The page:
However, that is not what he is saying, in fact, he says “by no means” are we allowed to sin and he feels very strongly about this. The fact that Christians are not under law, does not diminish the validity of it in the Christian’s life.

Paul gives acknowledgement to the Lord for the fact that He is the One who saves. He says, “thanks be to God” (vs.17). Paul does not praise the Roman church for having turned to God; he thanks God for having brought them where they are today. This fact is also a repetition of what Paul told the Corinthian church ~ “But thanks be to God, who gives us the victory through our Lord Jesus Christ.” Also 1 Pet.2:9 ~ “But you are a chosen race, a royal priesthood, a holy nation, a people for his own possession, that you may proclaim the excellencies of him who called you out of darkness into his marvellous light.” You are a chosen race! God gave righteousness to them, they did not accept the teaching of the Gospel; the Holy Spirit opened their hearts – God delivered them.

Because they are saved by the grace of God and declared righteous, they now enjoy true liberty, namely, freedom from sin. That does not mean that they will never commit any sin, it means that sin is no longer their master, but righteousness is. It further means that they as believers are free from the condemning power of sin, and from its enslaving power. Sin no longer has dominion.

In vss.17-18, Paul told the Roman church that they were transferred from one master to another. He explains to them in vs. 19, what this means as he fears that some of the believers in Rome did not readily comprehend spiritual truths. Yes, they had made remarkable progress, intellectual, moral and spiritual. But although this progress was encouraging, they were still far from having reached the goal of maturity. We see this in the broader context of this passage (e.g. Rom.9-11 where the Roman Christians needed more instruction with respect to God’s promises to Israel and 14:13-18 re. clean vs. unclean food).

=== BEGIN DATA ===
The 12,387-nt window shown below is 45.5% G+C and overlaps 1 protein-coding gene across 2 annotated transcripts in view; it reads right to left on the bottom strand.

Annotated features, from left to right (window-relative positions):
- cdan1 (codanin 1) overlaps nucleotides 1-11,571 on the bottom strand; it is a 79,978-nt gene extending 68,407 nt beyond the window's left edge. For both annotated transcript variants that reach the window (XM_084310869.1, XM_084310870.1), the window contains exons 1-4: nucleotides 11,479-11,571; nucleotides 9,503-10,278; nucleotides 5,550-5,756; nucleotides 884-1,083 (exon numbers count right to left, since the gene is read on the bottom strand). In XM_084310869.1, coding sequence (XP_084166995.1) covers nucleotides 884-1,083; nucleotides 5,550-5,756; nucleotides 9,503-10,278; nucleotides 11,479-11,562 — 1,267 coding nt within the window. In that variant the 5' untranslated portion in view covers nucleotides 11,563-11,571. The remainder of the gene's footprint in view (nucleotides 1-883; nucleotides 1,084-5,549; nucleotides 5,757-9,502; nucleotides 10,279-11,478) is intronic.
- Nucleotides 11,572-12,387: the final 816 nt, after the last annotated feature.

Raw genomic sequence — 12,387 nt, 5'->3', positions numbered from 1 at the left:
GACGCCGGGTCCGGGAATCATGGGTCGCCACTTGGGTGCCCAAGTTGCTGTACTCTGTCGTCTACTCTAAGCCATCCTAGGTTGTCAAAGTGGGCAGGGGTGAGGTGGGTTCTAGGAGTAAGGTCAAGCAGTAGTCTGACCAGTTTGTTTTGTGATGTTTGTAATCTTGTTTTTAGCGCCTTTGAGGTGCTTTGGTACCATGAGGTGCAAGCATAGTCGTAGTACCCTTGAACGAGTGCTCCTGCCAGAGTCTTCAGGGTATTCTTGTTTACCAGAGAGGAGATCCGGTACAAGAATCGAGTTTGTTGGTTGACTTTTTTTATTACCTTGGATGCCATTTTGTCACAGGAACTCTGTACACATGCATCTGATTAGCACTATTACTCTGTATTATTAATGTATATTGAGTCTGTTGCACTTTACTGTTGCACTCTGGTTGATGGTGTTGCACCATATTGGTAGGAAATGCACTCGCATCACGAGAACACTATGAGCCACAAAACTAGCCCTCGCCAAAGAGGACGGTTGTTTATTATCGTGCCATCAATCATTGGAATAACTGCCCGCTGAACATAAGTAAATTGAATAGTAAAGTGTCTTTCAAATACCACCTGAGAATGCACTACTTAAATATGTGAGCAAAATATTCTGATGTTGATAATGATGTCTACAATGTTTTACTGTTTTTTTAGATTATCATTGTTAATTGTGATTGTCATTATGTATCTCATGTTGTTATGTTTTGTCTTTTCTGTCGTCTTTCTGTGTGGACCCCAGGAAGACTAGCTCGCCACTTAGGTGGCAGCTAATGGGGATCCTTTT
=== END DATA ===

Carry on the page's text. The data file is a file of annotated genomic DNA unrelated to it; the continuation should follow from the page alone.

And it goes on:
Paul uses an illustration from familiar human relationships. The Roman Christians were familiar with the practice of transferring the ownership of a slave from one person to another. In a similar fashion, Paul wanted the believers in Rome to understand that they were slaves transferred from one master to another. They needed to be loyally obedient to their new Master – the Master of righteousness (vs.18).
In vs.19 Paul refers back to their former state and their former master. He explains to them that when they were in sin, they were wholeheartedly serving the Master Sin, thus now in similar fashion after their transfer to their new Master, they must serve Him wholeheartedly.

In Rom.6:13 Paul says ~ “Do not present your members to sin as instruments for unrighteousness, but present yourselves to God as those who have been brought from death to life, and your members to God as instruments for righteousness.” Here he was talking about the Romans previously presenting themselves as “instruments for unrighteousness” and here in vs 19, as “slaves to impurity;” as “lawless people.” But, because they are saved and declared righteous, they must now act differently – they must become “slaves of righteousness.” Their lives must reflect their full commitment to the service of God.

5. THE FRUIT OF OBEDIENCE (vss.20-23):
Jesus said in Matt.6:24 ~ “No one can serve two masters, for either he will hate the one and love the other, or he will be devoted to the one and despise the other…” In similar fashion, Paul tells his readers in vss.20-23 that they cannot serve both God and Satan – it is either the one or the other and because they have received God’s imputed righteousness through the atonement (Afrikaans = “versoening”) of Jesus Christ, they ought to hold themselves free from the slavery of sin.